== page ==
The fruit, which matures in two years, has a trigonal shape; it is 8-13 mm long with hard, lignified, glabrous external integuments of a shiny brown colour; this is completely enclosed in the golden yellow, globose dome (2-6 cm in diameter) which contains 1-3 fruits and is made up of 7 valves, 5 external and 2 internal; the latter separate the fruits from each other; the valves are free and not welded and are covered with a thick layer of spines, also branched and very prickly.
Among the inflorescences you can notice globose structures, which are initially tiny and buff-colored, then reach 12-14 mm in diameter, and with a color that becomes reddish or intense red. They are galls caused by a small wasp that lays its eggs inside the inflorescent axes.

Cultivation –
Chrysolepis sempervirens is an evergreen shrub that is harvested from the wild for local use as food.
It grows in regions with a climate characterized by hot and dry summers while rainfall is concentrated in the period between autumn and spring, in southwestern North America, such as California and Oregon, in the alpine regions of the coastal ranges and the Sierra Nevada.
For its cultivation it requires limestone-free soil and prefers a sheltered, semi-shaded position and light, deep moist soil.
The plants can only be grown in oceanic and Mediterranean climates.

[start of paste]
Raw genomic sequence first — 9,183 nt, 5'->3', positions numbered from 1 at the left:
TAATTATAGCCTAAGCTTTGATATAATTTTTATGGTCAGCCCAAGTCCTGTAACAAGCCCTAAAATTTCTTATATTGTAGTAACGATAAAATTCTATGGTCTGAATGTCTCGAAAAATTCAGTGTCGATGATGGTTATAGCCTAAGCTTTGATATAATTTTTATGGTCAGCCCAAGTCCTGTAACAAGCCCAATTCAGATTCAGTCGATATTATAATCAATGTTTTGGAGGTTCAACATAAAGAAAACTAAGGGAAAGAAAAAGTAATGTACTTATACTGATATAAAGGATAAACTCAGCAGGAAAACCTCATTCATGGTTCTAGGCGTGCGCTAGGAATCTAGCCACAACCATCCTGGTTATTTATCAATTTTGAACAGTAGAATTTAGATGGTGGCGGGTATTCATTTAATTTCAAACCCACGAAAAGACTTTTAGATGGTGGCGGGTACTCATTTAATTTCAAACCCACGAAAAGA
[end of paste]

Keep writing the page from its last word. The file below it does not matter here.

In North America this plant grows better at low altitudes than the other of the two genera, namely C. chrysophylla.
It is a very ornamental shrub.
The fruits, although not particularly sought after by man, are edible; Squirrels, on the other hand, are particularly fond of them.
In the second year, between the end of summer and the beginning of autumn, the fruits ripen and shortly after fall from the dome remaining below the plant. They are not dormant and germination, of the underground type, occurs rapidly. Despite the fact that most of the fruits are preyed upon by animals, especially squirrels and other rodents, that its germination rate is not high and that it lives in areas frequently affected by fires, Chrysolepis sempervirens is not considered a species at risk as it can easily reproduce through the emission of root shoots.
Propagation occurs by seed which must be sown in a cold seedbed as soon as it is ripe, the seed must be protected from mice, etc.
The seed has a short viability and should not be allowed to dry out. If stored over the winter, it must be kept cool and moist. As soon as the young seedlings are large enough to handle, they should be placed in individual pots and grown in a greenhouse for at least their first winter.
Transplanting into the open field must be carried out at the end of spring or at the beginning of summer, after the last expected frosts; furthermore, in colder environments, they must be protected from the cold for their first winter.

Customs and Traditions –
Both C. sempervirens and C. chrysophylla were previously placed in the genus Castanopsis (D.Don) Spach but in 1948 Karl J.H. Hjelmquist, especially due to the differences between the cupules, separated the two American species (all the other Castanopsis are Asian) and inserted them into the genus Chrysolepis; for this reason the names Castanopsis sempervirens (Kellogg) Dudley and Castanopsis chrysophylla A. DC. they remained only as synonyms.